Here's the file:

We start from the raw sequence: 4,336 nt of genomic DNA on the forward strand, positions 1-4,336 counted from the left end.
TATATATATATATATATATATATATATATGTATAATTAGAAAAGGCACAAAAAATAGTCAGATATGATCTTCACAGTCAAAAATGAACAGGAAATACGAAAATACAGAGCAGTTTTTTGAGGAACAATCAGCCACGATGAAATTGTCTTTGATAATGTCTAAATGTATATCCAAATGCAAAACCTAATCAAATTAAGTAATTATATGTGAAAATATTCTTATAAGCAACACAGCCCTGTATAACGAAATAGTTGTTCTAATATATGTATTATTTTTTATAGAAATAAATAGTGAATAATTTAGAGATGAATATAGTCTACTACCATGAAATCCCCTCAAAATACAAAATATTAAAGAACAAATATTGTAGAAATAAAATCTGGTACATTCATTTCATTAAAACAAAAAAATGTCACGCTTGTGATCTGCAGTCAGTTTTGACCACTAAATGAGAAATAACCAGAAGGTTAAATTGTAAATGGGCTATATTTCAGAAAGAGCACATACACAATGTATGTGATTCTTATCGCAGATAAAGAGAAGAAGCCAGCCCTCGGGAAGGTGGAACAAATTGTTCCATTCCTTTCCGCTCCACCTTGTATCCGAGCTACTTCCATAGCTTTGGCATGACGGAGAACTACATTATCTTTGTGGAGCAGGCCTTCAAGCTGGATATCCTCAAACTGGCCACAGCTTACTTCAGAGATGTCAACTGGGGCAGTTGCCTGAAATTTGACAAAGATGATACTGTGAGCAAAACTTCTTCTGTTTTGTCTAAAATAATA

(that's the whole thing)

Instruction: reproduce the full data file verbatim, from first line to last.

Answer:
We start from the raw sequence: 4,336 nt of genomic DNA on the forward strand, positions 1-4,336 counted from the left end.
TATATATATATATATATATATATATATATGTATAATTAGAAAAGGCACAAAAAATAGTCAGATATGATCTTCACAGTCAAAAATGAACAGGAAATACGAAAATACAGAGCAGTTTTTTGAGGAACAATCAGCCACGATGAAATTGTCTTTGATAATGTCTAAATGTATATCCAAATGCAAAACCTAATCAAATTAAGTAATTATATGTGAAAATATTCTTATAAGCAACACAGCCCTGTATAACGAAATAGTTGTTCTAATATATGTATTATTTTTTATAGAAATAAATAGTGAATAATTTAGAGATGAATATAGTCTACTACCATGAAATCCCCTCAAAATACAAAATATTAAAGAACAAATATTGTAGAAATAAAATCTGGTACATTCATTTCATTAAAACAAAAAAATGTCACGCTTGTGATCTGCAGTCAGTTTTGACCACTAAATGAGAAATAACCAGAAGGTTAAATTGTAAATGGGCTATATTTCAGAAAGAGCACATACACAATGTATGTGATTCTTATCGCAGATAAAGAGAAGAAGCCAGCCCTCGGGAAGGTGGAACAAATTGTTCCATTCCTTTCCGCTCCACCTTGTATCCGAGCTACTTCCATAGCTTTGGCATGACGGAGAACTACATTATCTTTGTGGAGCAGGCCTTCAAGCTGGATATCCTCAAACTGGCCACAGCTTACTTCAGAGATGTCAACTGGGGCAGTTGCCTGAAATTTGACAAAGATGATACTGTGAGCAAAACTTCTTCTGTTTTGTCTAAAATAATA